WASHINGTON - While Atlanta Federal Reserve Bank President Dennis Lockhart said Tuesday he is "reticent" to do more to stimulate growth, Chicago Federal Reserve Bank President Charles Evans instead estimated there is "tremendous" room for further action.
Both central bankers, however, agreed during a joint interview on CNBC, that the March employment report was a disappointment.
Hence the need to do more, according to Evans, who added that more accommodation would not cause inflation to spike higher.
Lockhart, however, cautioned that eventually, the Fed balance sheet will have to be normalized, not to mention that monetary policy cannot target "specific" segments of the economy.
Besides, it's not certain that "more really active stimulus in the form of quantitative easing for example would have that big an effect," Lockhart said.
He also warned to keep in mind the longer-term costs in terms of inflation expectations in particular.
So overall, "I'm a bit reticent at this time to pull the trigger on any new action," Lockhart said. "I think we need to see how the economy evolves."
At the opposite end of the spectrum, Evans said, "there is a tremendous amount of room for more accommodation though to help support the economy."
He argued that monetary stimulus in the current environment isn't generating inflation, noting inflation expectations are anchored.
While inflation has been higher than what he forecast last year, in his view "there isn't as much room for inflation to go up as we had before."
Besides, "if inflation was a big problem," Evans said, it would have remained high after the spike in commodity prices.
Both, on the other hand, were disappointed by March's employment figures but maintained their growth expectations.
Lockhart said last month's employment number was disappointing "but it's too early in my mind to really change my outlook" on GDP growth.
And Evans said that while the 2.2% first quarter real GDP growth advance estimate was "disappointing," he still expects a growth rate of about 2.5% to maybe 3% growth over the next 18 months.
"I think it's too early to say" whether job growth is losing momentum, said Evans, noting that job growth has been "pretty strong recently except for the last month."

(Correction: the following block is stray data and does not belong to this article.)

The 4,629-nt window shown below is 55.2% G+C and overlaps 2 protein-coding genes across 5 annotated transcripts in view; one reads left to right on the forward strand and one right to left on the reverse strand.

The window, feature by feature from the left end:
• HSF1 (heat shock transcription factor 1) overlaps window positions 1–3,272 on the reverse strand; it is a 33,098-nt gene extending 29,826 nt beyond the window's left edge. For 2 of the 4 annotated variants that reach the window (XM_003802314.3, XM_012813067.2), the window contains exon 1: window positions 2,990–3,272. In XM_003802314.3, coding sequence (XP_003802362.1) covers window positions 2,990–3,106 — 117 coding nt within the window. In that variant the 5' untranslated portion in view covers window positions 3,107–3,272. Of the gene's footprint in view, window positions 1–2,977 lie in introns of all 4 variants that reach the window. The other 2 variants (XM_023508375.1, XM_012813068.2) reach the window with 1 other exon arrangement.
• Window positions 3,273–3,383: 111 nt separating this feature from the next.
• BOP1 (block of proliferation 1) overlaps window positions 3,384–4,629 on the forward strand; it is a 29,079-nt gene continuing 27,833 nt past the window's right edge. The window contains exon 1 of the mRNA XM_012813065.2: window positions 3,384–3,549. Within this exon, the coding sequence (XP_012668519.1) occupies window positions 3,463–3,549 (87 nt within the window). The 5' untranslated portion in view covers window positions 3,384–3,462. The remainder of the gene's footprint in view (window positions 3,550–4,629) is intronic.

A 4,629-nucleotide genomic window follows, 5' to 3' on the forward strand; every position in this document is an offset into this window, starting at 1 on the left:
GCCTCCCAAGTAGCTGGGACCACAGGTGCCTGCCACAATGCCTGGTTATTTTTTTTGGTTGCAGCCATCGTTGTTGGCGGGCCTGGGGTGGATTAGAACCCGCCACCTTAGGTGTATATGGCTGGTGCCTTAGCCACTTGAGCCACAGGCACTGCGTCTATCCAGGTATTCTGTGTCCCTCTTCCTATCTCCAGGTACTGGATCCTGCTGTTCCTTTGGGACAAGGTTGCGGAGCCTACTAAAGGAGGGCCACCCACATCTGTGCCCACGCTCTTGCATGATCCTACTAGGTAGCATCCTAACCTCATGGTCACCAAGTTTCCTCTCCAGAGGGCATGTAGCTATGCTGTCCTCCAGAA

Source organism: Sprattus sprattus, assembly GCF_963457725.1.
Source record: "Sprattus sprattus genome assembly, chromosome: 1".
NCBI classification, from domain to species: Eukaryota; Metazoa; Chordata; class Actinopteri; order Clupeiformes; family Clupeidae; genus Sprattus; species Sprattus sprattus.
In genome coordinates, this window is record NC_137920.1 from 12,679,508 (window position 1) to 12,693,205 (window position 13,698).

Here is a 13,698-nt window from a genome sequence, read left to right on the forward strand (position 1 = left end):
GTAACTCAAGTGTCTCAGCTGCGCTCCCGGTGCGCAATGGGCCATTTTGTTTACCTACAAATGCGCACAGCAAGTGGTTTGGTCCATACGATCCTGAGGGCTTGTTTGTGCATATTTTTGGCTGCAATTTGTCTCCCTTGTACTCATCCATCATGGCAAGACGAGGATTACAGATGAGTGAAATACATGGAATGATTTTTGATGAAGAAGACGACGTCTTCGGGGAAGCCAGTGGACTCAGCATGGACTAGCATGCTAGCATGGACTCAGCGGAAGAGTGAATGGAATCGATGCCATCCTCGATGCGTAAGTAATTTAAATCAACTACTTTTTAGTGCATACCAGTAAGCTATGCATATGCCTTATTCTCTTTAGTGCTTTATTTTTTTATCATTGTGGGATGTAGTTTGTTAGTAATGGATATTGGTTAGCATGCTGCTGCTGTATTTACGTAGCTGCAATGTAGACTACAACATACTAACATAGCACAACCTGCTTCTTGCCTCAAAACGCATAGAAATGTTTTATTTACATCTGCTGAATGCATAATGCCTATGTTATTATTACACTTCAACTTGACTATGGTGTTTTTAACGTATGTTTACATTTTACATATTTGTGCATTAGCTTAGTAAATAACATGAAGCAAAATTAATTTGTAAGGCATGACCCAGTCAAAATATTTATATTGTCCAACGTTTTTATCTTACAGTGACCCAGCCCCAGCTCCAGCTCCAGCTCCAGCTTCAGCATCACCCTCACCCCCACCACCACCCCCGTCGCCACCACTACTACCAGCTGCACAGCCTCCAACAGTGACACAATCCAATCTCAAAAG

The April report due out this week will provide further indication of the labor market trend.
"I'm hopeful that the job market is working itself out," Evans continued. "But we really need some big numbers, and we're looking for maybe 150 to 200,000; that's not nearly enough to make progress on unemployment."
Still, Lockhart said the unemployment rate could come below 8% this year. "I am still looking to a high seven number by the end of the year," he said, although it depends on monthly jobs creation and "at this stage I'd say it's a little uncertain."
For Evans, "as long as the unemployment rate is above 7.5%, we can continue to have really low federal funds rate unless inflation unexpectedly goes up to a very high level," like 3%.
"I definitely think we should have strong monetary accommodation, which we have now," he said. But "I would like to have more accommodation."
"I'd like to make further progress," he said, adding that if unemployment did not come down fast enough, maybe additional asset purchases could be done.
Clarifying forward guidance would also be helpful, Evans commented.
Both clearer forward guidance and additional liquidity would "further ratify the idea that policy is going to be accommodative for a very long period of time to get things going," he argued.
One beneficial effect of asset purchases, Evans said, would be to convey the idea that the Fed is "committed" to very low interest rates as long as necessary to get the economy going.
"Additional purchases would reaffirm that commitment," he said.
And if luck plays in and "something" breaks that allows the transmission channel to open up, "then we get greater lift in the economy," Evans said, noting that "the current slow recovery is hurting everybody," including savers.
"I would like nothing better to have higher interest rates on the strength of a stronger economy."
And if the Fed keeps doing what it has been doing, interest rates will eventually increase.
In fact, "I'd like nothing better than to start raising rates before late 2014" on the back of a stronger economy, Evans said.
Lockhart warned, however, that while the Fed could theoretically continue to grow the balance sheet indefinitely, "as a practical matter, there is going to be a limit because sooner or later we'll have to normalize the balance sheet," while avoiding skyrocketing inflation expectations.
He did acknowledge downside risks to U.S. economic growth, however, citing "something breaking in Europe that spills over into the U.S. economy," the so-called "fiscal cliff" at the end of this year, and Middle East conflicts that would result in higher oil prices.
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